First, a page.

What Causes Mental illness?


image There is now strong evidence that mental illness is not caused by any single factor, but results from a number of factors in combination. In many disorders there is strong genetic predisposition (e.g. schizophrenia and psychoses), but environmental factors are vitally important in the most prevalent mental illnesses (e.g. Anxiety Disorder, Major Depression, Post-Traumatic Stress Disorder).

Genetics, plus: early life experiences (upbringing; education; experiences of love, joy, acceptance, happiness and support on the one hand; and of abuse, subjugation, trauma and grief on the other).

These experiences, combined with our coping skills and our innate sensitivities, all contribute to how we cope with life stresses as adults.

Hans Selye1 demonstrated the scientific basis for stress-related illness in the 1950s. Thanks to Selye, and his discovery of ‘The General Adaptation Syndrome’ (G.A.S.) we now know that anyone – given sufficient adverse life events – will experience some form of mental health problem. The point is that despite popular belief – EVERYONE has a breaking point given certain conditions.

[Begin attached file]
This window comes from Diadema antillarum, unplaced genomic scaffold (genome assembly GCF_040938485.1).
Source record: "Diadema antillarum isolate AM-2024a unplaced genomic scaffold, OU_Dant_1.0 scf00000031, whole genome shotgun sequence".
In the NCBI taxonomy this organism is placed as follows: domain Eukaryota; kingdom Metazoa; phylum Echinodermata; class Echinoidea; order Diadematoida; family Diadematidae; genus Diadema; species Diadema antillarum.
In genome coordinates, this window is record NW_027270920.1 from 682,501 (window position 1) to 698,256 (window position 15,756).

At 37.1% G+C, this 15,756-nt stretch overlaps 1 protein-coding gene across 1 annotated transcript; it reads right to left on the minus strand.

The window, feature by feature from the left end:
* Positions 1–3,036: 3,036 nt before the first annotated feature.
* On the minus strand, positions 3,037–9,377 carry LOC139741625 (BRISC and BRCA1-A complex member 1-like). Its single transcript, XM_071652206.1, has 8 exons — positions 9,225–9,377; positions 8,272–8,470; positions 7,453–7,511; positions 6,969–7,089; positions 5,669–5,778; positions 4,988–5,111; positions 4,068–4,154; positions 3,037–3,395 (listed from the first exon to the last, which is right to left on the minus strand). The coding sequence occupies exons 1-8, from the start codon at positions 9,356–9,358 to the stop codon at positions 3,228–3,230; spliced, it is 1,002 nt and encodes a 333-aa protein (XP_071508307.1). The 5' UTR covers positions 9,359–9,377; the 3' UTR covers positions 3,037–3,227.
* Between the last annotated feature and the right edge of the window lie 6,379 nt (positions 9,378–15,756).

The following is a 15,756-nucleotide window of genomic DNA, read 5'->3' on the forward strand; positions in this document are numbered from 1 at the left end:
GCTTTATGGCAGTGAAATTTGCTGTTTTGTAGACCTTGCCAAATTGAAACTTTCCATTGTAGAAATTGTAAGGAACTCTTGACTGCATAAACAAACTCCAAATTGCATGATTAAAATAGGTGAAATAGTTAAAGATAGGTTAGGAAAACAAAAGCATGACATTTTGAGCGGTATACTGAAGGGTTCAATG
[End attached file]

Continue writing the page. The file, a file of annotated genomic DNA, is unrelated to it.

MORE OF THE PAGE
So what precipitates mental illnesses such as Anxiety Disorder, Major Depression, Post-Traumatic Stress Disorder?
There are many life events that can contribute to mental illness because they cause the body to go into a state of stress. This involves a lot of chemical changes within the body associated with the G.A.S. If harmful stress continues over a lengthy period, it can trigger pathological changes within the body. Stress is likely to accompany any one or more of the following:
  • Psychological Abuse
  • Subjugation
  • Bullying
  • Powerlessness
  • Sexual/Physical Assault
  • Loss of a Bodily Function
  • Military Service
  • Torture
  • Chronic Pain
  • Loss of loved one
  • Divorce/Separation
  • Homelessness
  • Discrimination
  • Harassment
  • Demeaning
  • Redundancy
  • Demotion
  • Retirement
  • Bankruptcy
  • The Legal Process
  • Poverty
  • Chronic Insomnia
  • Unrealistic deadlines/goals
  • …any experience/s that have a lasting adverse impact on our ability to cope with daily life.
Cummulative Effects
Whether or not any of these adverse life events results in mental health problems (perhaps years later) will depend upon several factors.

The first will be the strength of the emotional impact, and the second is the cummulative number of such adverse life events that occur over time. A very powerful emotional experience can act like a ticking time bomb, only to explode and cause problems much later in life.

Holmes and Rahe2 were the first to highlight the importance of cummulative adverse life events in the development of mental health problems. Although such scales can never be complete, the Holmes and Rahe Stress Scale is a valuable tool for all mental health professionals in ensuring that life events are included in a comprehensive mental health assessment.

Reference
1. Selye, H. The Stress of Life, 1956. New York: McGraw-Hill.
2. Holmes, TH & Rahe, RH. The Social Readjustment Rating Scale.
Jnl. Psychosomatic Research, 11:213-18, 1967.


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